Based on the views of over 1,200 respondents, The Great Big Workplace Adjustments Survey provides a detailed and up-to-date picture of what is and isn’t working when it comes to making and managing adjustments; how effective adjustments are, and how far everyone who needs adjustments has them in place. Contributor Diane Lightfoot, CEO – Business Disability Forum.
A not-for-profit membership organisation, Business Disability Forum sought the views of employees and managers working with adjustments to compile what it believes to be one of the most informed pieces of research available on the subject.
The findings show that almost three quarters (73 percent) of respondents working with disabilities or conditions who had adjustments in place felt that the arrangements had made a positive difference, removing some of the barriers they experience in workplace. However, only 19 percent of respondents with adjustments in place felt they had helped to remove all workplace barriers.
The survey raises questions about whether the types of support in place are meeting the needs of employees who have been through the process and secured adjustments. Of all survey respondents with disabilities or conditions who are already working with workplace adjustments, under half (44 percent) said that they had all the adjustments they needed.
Another 27 percent had requested other or alternative adjustments that were not yet in place, and 29 percent had considered them but decided not to request them.
Concerns over the perceptions of their employer and the reactions of colleagues were identified as some of the key reasons for not requesting additional or new adjustments.
In terms of the process itself, whilst it is working well for some, the experiences of respondents with disabilities or conditions and adjustments in place showed instances where improvements could be made:
The frequency in which respondents had conversations about the effectiveness of adjustments was not as high as Business Disability Forum would advise with 15 percent saying that they never had these conservations and 3 in 10 (30 percent) saying they happened once a year or less often.
The waiting time for adjustments to be put in place, from the initial conservation, showed some signs of improvement on observations made by. Business Disability Forum five years ago. Whilst 50 percent had waited less than three months for adjustments to be put in place and another 20 percent between three and six months, almost three in ten (27 percent) were waiting more than 6 months for their adjustments to be put in place (of which, 8 percent had been waiting over two years).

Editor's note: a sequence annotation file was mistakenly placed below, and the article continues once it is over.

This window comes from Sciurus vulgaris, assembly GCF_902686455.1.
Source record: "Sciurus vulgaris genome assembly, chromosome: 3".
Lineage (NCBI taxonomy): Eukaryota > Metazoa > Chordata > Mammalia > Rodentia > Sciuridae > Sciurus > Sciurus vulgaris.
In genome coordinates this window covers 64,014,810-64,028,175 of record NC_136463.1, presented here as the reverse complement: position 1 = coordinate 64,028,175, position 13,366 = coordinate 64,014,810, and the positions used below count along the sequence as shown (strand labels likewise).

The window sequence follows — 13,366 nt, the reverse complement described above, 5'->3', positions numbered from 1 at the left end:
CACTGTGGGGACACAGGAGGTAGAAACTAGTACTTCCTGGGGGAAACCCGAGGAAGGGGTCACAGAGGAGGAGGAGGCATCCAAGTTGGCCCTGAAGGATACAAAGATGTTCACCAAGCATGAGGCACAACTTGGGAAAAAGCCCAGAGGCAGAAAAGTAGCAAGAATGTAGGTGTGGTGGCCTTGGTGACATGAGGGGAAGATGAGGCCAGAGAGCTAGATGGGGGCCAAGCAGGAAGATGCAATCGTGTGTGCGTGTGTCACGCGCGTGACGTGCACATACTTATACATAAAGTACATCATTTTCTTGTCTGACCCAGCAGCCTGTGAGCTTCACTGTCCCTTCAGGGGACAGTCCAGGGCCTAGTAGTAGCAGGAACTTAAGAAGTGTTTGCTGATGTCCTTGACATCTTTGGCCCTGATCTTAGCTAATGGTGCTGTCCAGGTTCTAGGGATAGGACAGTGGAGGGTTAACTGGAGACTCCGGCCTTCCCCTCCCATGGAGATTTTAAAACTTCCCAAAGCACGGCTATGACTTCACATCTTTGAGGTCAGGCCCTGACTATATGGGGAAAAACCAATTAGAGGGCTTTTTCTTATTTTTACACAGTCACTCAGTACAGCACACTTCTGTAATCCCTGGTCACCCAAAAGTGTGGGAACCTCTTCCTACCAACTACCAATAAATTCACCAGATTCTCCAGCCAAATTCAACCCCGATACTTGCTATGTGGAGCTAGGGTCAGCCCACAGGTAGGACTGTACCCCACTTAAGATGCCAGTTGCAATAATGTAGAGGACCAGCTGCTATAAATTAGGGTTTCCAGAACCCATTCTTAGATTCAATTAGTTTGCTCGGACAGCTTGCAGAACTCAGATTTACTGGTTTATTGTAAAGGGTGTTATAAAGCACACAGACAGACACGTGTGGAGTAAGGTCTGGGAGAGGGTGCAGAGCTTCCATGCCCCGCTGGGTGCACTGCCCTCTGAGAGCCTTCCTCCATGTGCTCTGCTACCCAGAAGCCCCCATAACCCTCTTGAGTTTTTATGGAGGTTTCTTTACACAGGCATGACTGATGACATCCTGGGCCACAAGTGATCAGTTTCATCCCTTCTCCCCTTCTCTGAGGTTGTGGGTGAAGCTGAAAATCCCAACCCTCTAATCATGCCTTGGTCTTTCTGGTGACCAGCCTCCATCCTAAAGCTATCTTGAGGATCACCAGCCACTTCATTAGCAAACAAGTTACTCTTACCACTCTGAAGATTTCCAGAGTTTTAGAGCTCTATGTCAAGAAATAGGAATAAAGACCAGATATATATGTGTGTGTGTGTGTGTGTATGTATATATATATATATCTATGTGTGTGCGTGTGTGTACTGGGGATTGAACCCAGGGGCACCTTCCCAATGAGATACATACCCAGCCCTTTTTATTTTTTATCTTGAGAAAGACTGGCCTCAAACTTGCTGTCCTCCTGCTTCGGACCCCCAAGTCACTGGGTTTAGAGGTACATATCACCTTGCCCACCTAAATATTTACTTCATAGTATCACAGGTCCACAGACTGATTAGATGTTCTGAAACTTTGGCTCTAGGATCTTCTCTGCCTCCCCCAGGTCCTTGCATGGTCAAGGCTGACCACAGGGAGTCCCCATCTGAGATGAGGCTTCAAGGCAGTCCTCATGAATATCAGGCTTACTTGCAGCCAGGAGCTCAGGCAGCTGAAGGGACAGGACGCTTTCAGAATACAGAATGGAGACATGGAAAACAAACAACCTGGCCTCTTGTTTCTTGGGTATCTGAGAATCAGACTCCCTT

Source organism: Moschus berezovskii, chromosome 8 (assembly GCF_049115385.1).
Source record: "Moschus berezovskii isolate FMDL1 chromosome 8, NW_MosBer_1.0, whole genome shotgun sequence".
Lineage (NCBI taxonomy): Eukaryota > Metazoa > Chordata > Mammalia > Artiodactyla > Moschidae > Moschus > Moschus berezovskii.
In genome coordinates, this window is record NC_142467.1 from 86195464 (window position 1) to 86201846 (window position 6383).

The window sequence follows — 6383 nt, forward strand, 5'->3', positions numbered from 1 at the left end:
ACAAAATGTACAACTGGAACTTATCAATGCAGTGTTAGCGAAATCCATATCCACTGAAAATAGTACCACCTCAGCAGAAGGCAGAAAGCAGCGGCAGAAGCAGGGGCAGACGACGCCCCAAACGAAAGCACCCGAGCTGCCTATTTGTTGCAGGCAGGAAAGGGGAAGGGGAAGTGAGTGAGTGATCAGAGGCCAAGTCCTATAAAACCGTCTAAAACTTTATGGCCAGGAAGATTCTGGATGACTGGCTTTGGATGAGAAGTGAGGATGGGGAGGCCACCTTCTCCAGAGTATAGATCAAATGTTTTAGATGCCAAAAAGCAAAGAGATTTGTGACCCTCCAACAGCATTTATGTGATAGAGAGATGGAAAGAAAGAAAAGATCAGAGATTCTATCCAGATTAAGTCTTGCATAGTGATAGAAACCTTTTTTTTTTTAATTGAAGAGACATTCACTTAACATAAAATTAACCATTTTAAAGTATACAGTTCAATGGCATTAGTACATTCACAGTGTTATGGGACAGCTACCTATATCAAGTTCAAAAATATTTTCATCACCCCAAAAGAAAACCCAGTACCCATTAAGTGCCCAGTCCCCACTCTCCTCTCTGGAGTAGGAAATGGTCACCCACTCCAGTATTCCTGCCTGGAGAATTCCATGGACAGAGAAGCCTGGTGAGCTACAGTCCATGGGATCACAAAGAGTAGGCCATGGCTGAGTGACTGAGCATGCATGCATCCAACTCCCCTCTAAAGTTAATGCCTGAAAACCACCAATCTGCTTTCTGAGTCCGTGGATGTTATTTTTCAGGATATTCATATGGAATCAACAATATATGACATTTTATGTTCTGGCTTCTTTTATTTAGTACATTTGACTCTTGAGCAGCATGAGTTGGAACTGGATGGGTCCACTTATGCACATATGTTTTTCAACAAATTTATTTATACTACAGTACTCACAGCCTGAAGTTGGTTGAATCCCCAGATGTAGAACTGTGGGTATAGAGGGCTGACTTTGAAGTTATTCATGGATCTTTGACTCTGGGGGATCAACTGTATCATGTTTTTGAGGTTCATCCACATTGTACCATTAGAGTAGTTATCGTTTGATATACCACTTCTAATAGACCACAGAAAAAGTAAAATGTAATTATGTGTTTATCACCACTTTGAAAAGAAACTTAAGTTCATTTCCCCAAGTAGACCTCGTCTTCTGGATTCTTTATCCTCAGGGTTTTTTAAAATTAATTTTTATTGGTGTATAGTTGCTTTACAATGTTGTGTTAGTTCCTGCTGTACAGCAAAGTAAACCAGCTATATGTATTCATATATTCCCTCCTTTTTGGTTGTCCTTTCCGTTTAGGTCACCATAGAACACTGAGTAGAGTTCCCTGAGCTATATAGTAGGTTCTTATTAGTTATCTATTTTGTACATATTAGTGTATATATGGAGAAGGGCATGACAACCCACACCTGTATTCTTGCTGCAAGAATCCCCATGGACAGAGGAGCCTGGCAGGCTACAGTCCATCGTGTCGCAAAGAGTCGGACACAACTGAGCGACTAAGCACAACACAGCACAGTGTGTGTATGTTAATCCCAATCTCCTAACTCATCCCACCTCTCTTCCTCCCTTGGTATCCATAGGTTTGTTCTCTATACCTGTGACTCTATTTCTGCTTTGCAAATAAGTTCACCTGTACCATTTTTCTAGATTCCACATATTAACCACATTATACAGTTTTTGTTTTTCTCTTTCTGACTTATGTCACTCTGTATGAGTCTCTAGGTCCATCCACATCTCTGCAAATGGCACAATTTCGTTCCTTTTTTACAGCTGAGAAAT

Over half of the respondents mentioned that they had experienced difficulties in the process.
When asked about the future and based on their experience, only three out of ten (30 percent) respondents were confident their employers would ‘definitely’ respond to adjustment requests, if needed.
The findings also highlighted the need for adjustments to be given greater priority by the board and leadership teams. Approximately a third (32 percent) of respondents with managerial or supervisory responsibilities agreed strongly that adjustments and support or staff with a disability or long term conditions was a priority at board or senior management level in their organisations. A further 33 percent agreed slightly and three in ten (30 percent) actually disagreed. The remaining 7 percent didn’t know.
Diane Lightfoot, CEO, Business Disability Forum, said: “We were overwhelmed by the response we received to our workplace adjustments survey. This shows how incredibly important the topic of adjustments is.
“The survey reveals that, when in place, adjustments can have a significant and positive impact on the workplace experiences of disabled people or people with long term conditions.
“Yet, our findings also suggest that at present far too many people do not have any or all the adjustments they need. Many respondents are still worried about asking for adjustments to be put in place, despite feeling that they would benefit from such arrangements.
Employees are worried, not just about how their manager would react to them having adjustments, but how other colleagues would as well. It is concerning that this includes many people who have asked for adjustments previously.
“Whilst waiting times for adjustments appear to have improved, managers are still not speaking to colleagues enough about arrangements put in place and whether they are effective.
“The findings also highlight the need to change attitudes towards disability at senior management and board level.
“If we wish to increase the number of disabled people and people with long term conditions entering into and remaining in employment, then getting it right on workplace adjustments is vital. The findings published today are just a starting point.
Over the coming months we will be looking at how we can use the findings to influence the advice we give to businesses and Government, and to demonstrate the need for additional research to be carried out on this very important topic.